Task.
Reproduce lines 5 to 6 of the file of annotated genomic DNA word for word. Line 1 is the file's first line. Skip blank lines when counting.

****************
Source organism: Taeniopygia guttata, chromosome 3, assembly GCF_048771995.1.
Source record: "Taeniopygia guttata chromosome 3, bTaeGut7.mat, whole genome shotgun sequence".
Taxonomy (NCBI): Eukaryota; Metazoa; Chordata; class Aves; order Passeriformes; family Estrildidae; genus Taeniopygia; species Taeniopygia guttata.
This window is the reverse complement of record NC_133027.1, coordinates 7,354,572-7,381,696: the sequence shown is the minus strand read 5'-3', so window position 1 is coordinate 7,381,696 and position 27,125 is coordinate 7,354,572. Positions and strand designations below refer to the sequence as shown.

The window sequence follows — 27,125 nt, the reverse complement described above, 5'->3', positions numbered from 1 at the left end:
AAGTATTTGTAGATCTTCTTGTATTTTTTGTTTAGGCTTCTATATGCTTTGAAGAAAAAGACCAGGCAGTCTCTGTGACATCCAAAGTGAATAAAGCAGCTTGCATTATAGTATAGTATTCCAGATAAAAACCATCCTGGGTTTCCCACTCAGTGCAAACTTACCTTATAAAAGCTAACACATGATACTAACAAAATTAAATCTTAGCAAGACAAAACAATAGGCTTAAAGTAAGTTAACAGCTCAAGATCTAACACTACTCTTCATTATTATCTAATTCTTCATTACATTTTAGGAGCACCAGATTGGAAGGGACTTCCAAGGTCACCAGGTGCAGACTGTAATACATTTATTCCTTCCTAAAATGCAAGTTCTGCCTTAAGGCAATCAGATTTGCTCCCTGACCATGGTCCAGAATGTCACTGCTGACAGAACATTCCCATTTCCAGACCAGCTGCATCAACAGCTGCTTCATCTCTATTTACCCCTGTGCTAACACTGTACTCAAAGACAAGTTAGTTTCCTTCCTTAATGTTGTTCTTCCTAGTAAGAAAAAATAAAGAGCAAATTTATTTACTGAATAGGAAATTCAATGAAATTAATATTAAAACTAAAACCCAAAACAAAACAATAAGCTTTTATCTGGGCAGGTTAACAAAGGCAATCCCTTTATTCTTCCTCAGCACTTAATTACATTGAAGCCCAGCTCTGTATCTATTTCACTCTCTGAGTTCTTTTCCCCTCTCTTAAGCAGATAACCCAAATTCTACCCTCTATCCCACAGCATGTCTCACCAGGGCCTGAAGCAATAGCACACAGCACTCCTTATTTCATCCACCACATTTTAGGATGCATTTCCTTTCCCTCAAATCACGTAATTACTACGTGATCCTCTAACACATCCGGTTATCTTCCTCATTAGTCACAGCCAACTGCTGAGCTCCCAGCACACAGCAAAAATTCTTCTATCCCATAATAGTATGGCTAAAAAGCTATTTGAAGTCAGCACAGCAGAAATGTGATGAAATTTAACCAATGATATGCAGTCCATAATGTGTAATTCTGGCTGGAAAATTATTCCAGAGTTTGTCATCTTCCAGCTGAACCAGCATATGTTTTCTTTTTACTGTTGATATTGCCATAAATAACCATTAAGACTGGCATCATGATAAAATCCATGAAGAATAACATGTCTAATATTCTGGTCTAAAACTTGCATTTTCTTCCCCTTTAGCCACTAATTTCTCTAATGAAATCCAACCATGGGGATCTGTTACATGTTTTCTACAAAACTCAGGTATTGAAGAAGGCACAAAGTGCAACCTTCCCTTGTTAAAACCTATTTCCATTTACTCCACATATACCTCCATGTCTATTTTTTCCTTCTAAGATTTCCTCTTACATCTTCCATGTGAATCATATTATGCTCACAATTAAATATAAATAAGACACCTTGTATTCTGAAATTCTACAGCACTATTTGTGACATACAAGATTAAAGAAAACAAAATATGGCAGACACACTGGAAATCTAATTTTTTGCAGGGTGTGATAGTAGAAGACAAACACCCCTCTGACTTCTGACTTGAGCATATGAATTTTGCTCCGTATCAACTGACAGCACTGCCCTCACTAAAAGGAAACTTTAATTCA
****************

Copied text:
The window sequence follows — 27,125 nt, the reverse complement described above, 5'->3', positions numbered from 1 at the left end:
AAGTATTTGTAGATCTTCTTGTATTTTTTGTTTAGGCTTCTATATGCTTTGAAGAAAAAGACCAGGCAGTCTCTGTGACATCCAAAGTGAATAAAGCAGCTTGCATTATAGTATAGTATTCCAGATAAAAACCATCCTGGGTTTCCCACTCAGTGCAAACTTACCTTATAAAAGCTAACACATGATACTAACAAAATTAAATCTTAGCAAGACAAAACAATAGGCTTAAAGTAAGTTAACAGCTCAAGATCTAACACTACTCTTCATTATTATCTAATTCTTCATTACATTTTAGGAGCACCAGATTGGAAGGGACTTCCAAGGTCACCAGGTGCAGACTGTAATACATTTATTCCTTCCTAAAATGCAAGTTCTGCCTTAAGGCAATCAGATTTGCTCCCTGACCATGGTCCAGAATGTCACTGCTGACAGAACATTCCCATTTCCAGACCAGCTGCATCAACAGCTGCTTCATCTCTATTTACCCCTGTGCTAACACTGTACTCAAAGACAAGTTAGTTTCCTTCCTTAATGTTGTTCTTCCTAGTAAGAAAAAATAAAGAGCAAATTTATTTACTGAATAGGAAATTCAATGAAATTAATATTAAAACTAAAACCCAAAACAAAACAATAAGCTTTTATCTGGGCAGGTTAACAAAGGCAATCCCTTTATTCTTCCTCAGCACTTAATTACATTGAAGCCCAGCTCTGTATCTATTTCACTCTCTGAGTTCTTTTCCCCTCTCTTAAGCAGATAACCCAAATTCTACCCTCTATCCCACAGCATGTCTCACCAGGGCCTGAAGCAATAGCACACAGCACTCCTTATTTCATCCACCACATTTTAGGATGCATTTCCTTTCCCTCAAATCACGTAATTACTACGTGATCCTCTAACACATCCGGTTATCTTCCTCATTAGTCACAGCCAACTGCTGAGCTCCCAGCACACAGCAAAAATTCTTCTATCCCATAATAGTATGGCTAAAAAGCTATTTGAAGTCAGCACAGCAGAAATGTGATGAAATTTAACCAATGATATGCAGTCCATAATGTGTAATTCTGGCTGGAAAATTATTCCAGAGTTTGTCATCTTCCAGCTGAACCAGCATATGTTTTCTTTTTACTGTTGATATTGCCATAAATAACCATTAAGACTGGCATCATGATAAAATCCATGAAGAATAACATGTCTAATATTCTGGTCTAAAACTTGCATTTTCTTCCCCTTTAGCCACTAATTTCTCTAATGAAATCCAACCATGGGGATCTGTTACATGTTTTCTACAAAACTCAGGTATTGAAGAAGGCACAAAGTGCAACCTTCCCTTGTTAAAACCTATTTCCATTTACTCCACATATACCTCCATGTCTATTTTTTCCTTCTAAGATTTCCTCTTACATCTTCCATGTGAATCATATTATGCTCACAATTAAATATAAATAAGACACCTTGTATTCTGAAATTCTACAGCACTATTTGTGACATACAAGATTAAAGAAAACAAAATATGGCAGACACACTGGAAATCTAATTTTTTGCAGGGTGTGATAGTAGAAGACAAACACCCCTCTGACTTCTGACTTGAGCATATGAATTTTGCTCCGTATCAACTGACAGCACTGCCCTCACTAAAAGGAAACTTTAATTCA